Sensors silently surround us. Thermostats, alarm systems, traffic lights and even our phones…each contain sensors that detect changes in the environment such as light, sound, movement and location and are literally everywhere. We haven’t even begun to harness their full potential. Taking everyday sensors and the data they generate online will advance the progression of the Internet of Things, where in the future virtually everything will have a digital footprint.
Typically stories in the media about sensors are sensational, like sensors traversing a person’s blood stream to detect illness. However, sensors don’t have to be complex to be useful. Strategically placed sensors in ordinary places can give businesses invaluable insights into their customers and operations to generate revenue, streamline operations, deepen customer relationships and more.
Most everyday sensors are self-contained and serve limited, simple and specific functions. Consider a door chime that signals a customer has entered the store. Knowing when to look alert is great, but what if businesses did much more with sensors such as expanding their placement and collecting the sensor data over time for later analysis? There’s immense opportunity to collect and analyze data from the environment and compare it with other sources of information. When sensors are connected, and their data analyzed, they become apart of the Internet of Things and then new opportunities and innovations emerge.
For example, every time the door of a freezer is opened in a grocery store what do we know? We know when it was opened and for how long. We know the time of day, day of the week and month. But, what can we learn from this to improve the customer experience or generate revenue? Pinpointing what doors get more traffic than others can alter product placement strategies. We can compare door data to point of sale data to see how many people browse but don't buy. What about adjusting temperature to keep it even to account for the door being open? Then, we can even dig deeper to glean more useful insights into customer behavior and store operations.
We can watch how people access the doors for a few days and observe the kinds of things we want to learn – i.e. how long is the door open when people are browsing vs. purchasing? Then when we capture the data and surmise what's happening - instead of "the door was open for 13 seconds at 11:25 am Saturday" we might be able to say "a customer appears to be browsing before lunch on the weekend" and maybe eventually "we have a lot of browsing in the freezers on weekends around lunch, what can we do to increase conversion?" Even though wiring everyday sensors seems so simple, the data can tell us a lot.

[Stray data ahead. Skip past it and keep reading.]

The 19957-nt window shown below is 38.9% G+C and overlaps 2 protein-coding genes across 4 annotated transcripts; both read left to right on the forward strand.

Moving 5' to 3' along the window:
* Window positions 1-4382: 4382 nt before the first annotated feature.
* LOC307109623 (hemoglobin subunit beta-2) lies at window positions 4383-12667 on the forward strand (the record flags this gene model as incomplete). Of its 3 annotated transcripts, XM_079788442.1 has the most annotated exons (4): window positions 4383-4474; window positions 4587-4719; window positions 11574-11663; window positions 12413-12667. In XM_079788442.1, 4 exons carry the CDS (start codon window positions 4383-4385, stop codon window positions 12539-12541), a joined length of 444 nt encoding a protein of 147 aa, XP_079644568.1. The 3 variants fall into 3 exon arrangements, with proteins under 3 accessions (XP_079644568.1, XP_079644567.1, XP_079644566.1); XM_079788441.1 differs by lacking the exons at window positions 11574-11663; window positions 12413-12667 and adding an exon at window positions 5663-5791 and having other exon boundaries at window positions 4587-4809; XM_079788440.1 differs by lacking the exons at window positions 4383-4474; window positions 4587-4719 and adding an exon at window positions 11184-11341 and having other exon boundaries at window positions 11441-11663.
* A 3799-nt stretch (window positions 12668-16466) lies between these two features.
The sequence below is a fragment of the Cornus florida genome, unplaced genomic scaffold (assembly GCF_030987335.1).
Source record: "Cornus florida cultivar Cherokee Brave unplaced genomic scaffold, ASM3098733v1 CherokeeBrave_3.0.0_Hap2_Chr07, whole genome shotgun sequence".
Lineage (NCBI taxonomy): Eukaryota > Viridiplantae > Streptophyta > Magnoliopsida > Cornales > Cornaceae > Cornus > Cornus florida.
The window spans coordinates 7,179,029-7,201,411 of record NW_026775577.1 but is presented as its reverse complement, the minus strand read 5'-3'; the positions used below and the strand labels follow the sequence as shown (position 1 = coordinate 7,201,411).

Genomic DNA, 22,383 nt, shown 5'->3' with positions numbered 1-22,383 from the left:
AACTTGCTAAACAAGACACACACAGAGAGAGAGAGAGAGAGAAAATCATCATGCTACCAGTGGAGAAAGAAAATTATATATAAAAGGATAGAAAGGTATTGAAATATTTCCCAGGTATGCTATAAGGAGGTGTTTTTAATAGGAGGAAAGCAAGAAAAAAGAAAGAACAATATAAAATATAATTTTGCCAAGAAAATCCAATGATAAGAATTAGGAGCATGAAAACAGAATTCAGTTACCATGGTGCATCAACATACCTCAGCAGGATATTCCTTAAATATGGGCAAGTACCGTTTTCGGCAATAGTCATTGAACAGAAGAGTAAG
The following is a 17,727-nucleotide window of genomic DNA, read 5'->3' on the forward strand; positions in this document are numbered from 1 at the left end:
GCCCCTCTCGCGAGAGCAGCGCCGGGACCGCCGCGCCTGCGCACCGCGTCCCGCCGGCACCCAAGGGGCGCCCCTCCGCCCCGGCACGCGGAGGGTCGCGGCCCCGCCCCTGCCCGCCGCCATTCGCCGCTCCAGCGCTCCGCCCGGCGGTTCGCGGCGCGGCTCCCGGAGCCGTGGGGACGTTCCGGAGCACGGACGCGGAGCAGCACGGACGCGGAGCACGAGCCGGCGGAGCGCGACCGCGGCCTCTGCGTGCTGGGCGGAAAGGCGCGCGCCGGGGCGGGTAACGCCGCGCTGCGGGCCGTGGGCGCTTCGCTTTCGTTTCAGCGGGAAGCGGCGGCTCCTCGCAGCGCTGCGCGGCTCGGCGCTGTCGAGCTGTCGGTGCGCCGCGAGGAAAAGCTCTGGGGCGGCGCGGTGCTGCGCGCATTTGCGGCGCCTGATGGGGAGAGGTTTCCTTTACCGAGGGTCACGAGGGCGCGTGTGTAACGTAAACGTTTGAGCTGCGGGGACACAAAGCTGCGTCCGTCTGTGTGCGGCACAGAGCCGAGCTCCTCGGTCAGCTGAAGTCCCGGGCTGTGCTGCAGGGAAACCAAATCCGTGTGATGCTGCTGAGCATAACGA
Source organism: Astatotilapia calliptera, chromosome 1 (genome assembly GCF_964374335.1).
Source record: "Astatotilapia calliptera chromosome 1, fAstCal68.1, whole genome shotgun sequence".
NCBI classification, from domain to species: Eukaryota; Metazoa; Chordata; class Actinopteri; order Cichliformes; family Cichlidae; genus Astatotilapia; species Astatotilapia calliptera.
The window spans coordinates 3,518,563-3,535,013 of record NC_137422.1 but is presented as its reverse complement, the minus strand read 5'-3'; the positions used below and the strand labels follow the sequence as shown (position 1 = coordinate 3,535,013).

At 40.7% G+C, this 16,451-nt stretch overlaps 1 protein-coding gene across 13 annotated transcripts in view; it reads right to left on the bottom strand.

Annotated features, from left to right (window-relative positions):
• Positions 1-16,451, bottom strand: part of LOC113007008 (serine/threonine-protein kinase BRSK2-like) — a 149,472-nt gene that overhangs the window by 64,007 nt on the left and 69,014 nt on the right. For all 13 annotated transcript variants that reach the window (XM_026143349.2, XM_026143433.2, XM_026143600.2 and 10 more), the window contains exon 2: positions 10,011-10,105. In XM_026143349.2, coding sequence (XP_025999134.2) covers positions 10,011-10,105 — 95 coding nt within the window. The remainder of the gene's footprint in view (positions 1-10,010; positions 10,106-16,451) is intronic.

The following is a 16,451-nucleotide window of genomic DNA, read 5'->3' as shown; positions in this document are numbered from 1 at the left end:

As we explore the possibilities of plugging into the power of everyday sensors, we need to constantly keep in mind what we want to learn and why. Pretty quickly an army of simple sensors will generate mountains of information at an unprecedented pace, contributing to the Big Data phenomenon.
Connecting everyday sensors to the Internet opens the door to the possibilities of the Internet of Things. And, it doesn't require major investments to get things going. What can you learn from a simple sensor? I suggest to my clients that they tap into some sensors they already have available or they install new, inexpensive sensors to a few important objects or places to test the waters. The opportunities are limited only by imagination.
Chris Curran is an Advisory principal and Chief Technologist for PwC. He can be reached at firstname.lastname@example.org. © 2013 PricewaterhouseCoopers LLP, a Delaware limited liability partnership. All rights reserved. PwC refers to the US member firm, and may sometimes refer to the PwC network. Each member firm is a separate legal entity.
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